Big data gives modern business intelligence its transformative power and allows organizations to remain competitive in a fierce market. What some refer to as “dark data” (the relevant substance within big data) provides the specific actionable insight organizations seek. This insight fuels faster, better decisions and much more. It also benefits every aspect of business from operations to R&D.
Big data undeniably offers a wealth of valuable insight, but it also presents unique challenges; furthermore, these issues only grow with technological advancement and data size. One of the biggest challenges remains sifting through a sea of data to both extract and analyze meaningful information.
Though our advances in hardware equip us to manage large data volume and processing, even the average data scientist could not possibly analyze large data collections quickly. This limit of human processing makes visualization a critical tool in big data analysis. Big data also require special tools to extract it from files, PDF, spreadsheets.
Big Data and Visualization
Data visualization bridges the gap between data science analysis and insight used in the field. It essentially translates data into actions, and opens data to an entire organization. It also aids in making big data an integral, drop-in part of the decision-making process. This results from the transparent, contextual, and intuitive nature of visualizations, which are already staples of scientific analysis.
The most recognizable types of visualizations are charts and graphs. These graphics reveal patterns and relationships in data, and enable the user to quickly absorb constructive information from large datasets. When paired with powerful applications, charts make data more interactive. Users can manipulate data to gather the exact insight needed in identifying and acting on trends.
Charts provide rich expression through their broad and growing variety, and the importance of data visualization in modern business continues to drive creativity and development in chart types. However, most charts conform to six proven, standard types which easily and quickly convey information:
- Comparison and Relationship – These charts reveal relationships and qualities of two or more variables, e.g., bar charts, line charts, and venn diagrams.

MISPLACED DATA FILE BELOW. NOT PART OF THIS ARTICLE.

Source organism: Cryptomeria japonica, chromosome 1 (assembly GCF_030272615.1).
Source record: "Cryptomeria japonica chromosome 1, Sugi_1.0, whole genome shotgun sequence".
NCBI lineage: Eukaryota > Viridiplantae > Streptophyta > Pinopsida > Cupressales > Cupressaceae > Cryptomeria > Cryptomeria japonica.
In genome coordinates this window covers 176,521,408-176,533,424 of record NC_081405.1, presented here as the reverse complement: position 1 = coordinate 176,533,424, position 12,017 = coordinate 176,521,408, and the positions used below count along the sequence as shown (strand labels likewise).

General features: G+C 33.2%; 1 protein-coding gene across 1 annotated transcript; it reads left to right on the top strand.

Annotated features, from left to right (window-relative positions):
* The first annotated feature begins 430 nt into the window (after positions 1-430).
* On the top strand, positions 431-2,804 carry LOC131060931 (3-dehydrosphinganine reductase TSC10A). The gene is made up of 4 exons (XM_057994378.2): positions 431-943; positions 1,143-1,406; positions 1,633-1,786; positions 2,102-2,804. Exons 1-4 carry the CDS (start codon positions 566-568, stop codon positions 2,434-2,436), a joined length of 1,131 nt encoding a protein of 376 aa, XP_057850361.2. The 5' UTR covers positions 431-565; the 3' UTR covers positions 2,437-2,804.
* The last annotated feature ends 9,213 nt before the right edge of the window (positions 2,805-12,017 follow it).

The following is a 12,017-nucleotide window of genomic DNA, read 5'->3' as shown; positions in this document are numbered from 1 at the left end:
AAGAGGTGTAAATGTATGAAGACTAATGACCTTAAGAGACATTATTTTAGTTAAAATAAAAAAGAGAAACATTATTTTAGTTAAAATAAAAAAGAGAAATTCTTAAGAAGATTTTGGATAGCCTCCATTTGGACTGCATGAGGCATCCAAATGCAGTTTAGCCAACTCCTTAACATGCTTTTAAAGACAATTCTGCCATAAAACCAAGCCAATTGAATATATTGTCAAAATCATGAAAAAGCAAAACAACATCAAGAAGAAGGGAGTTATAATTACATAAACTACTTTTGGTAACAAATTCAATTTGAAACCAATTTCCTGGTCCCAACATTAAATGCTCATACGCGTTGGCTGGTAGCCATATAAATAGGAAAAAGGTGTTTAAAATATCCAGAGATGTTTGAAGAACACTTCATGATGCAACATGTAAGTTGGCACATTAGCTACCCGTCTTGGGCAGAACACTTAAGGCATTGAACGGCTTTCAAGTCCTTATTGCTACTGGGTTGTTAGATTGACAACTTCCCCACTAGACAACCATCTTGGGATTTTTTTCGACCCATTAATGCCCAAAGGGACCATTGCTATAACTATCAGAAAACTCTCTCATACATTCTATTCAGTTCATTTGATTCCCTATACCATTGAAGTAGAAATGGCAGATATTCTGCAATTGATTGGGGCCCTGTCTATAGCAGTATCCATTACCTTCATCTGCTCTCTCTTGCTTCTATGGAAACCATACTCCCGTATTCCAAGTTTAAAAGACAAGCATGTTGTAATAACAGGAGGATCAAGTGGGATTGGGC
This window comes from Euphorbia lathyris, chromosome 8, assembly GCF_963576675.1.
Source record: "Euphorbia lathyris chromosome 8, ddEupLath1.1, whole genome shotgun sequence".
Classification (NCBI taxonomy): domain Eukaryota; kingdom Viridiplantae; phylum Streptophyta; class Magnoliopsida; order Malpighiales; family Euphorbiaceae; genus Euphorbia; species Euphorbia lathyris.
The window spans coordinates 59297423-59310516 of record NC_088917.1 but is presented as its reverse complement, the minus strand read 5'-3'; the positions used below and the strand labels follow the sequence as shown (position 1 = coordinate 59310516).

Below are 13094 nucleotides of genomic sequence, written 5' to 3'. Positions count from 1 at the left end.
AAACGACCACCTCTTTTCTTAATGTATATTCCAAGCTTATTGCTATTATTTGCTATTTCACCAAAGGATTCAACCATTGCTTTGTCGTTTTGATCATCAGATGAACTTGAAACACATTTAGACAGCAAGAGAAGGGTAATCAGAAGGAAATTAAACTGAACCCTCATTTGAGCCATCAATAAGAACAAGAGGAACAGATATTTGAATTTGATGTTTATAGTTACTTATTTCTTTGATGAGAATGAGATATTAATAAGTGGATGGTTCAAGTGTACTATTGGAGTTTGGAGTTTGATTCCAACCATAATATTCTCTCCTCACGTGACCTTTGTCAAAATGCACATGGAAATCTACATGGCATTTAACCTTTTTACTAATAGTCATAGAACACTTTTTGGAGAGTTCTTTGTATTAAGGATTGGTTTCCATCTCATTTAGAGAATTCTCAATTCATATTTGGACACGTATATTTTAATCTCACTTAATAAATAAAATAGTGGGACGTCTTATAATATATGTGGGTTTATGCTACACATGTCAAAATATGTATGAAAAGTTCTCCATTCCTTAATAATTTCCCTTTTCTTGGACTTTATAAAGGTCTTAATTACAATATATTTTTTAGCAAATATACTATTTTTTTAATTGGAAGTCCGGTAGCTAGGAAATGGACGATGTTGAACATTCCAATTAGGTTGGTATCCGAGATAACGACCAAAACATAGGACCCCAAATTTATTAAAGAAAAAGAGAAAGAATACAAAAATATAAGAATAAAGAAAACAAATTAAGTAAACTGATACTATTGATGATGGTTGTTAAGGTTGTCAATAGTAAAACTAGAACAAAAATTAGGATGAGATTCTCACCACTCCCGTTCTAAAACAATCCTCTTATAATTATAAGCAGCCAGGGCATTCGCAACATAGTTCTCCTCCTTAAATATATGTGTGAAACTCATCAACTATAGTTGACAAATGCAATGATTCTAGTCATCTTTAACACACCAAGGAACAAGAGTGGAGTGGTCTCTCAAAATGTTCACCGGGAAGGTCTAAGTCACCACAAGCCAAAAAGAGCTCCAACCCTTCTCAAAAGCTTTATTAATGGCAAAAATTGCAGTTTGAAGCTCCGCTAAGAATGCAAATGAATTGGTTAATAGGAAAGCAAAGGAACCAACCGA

- Distribution – These charts illustrate the distribution of data; for example, distribution over a specific time period. Histograms and scatter plots fall in this category.
- Trends – Though other chart types show trends, some are specifically focused on delivering this information,e.g., line charts, OHLCs, and kagi charts.
- Composition – This chart type reveals data composition, e.g., pie charts, marimekkos, and stacked bar charts.
- Process – These charts detail and explain a process flow, e.g., a decision tree.
- Maps – These charts describe location data through overlays on maps; for example, a map shaded to specify dominant political parties by state.
The Problem with Charts
Though charts prove an excellent resource in visualization, they do suffer from certain inherent flaws like misleading or confusing information. This typically stems from poor chart types (e.g., bubble charts) or poor implementation. Chart solutions either aid in avoiding these problems or exacerbate them.
Current charting solutions offer a broad range of functionality, and serve every type of user from novice to expert. However, many fail in critical functionalities and include problematic features; for example, a cluttered interface, tedious chart creation, and limited compatibility.
- Ease-of-use – Js chart solutions provide simple, clean interfaces with the common designs of other web-based solutions. They typically structure interfaces for fast production and fast access.
- High-quality graphics – Js data tools create high-definition, professional images.
- Rapid production – Through solid integration, precision, and ease-of-use; Data tools accelerate the creation of graphics. Users spend less time navigating and familiarizing, and more time creating.
- Easy integration – The use of common, standard web technologies means smooth integration with various data sources, applications, and systems.
- Lightweight – Charting libraries support 100% client side solutions. These solutions avoid the added weight of more complex designs that exploit multiple server-side and client-side resources.
- Accelerated function – Js chart tools exploiting exclusively client-side function deliver responsive solutions, and avoid the lag and bottlenecks associated with more constrained options.
- Agility – Js data tools are inherently more agile than other solutions given the ease of customization and expansion. This allows organization technology to remain competitive.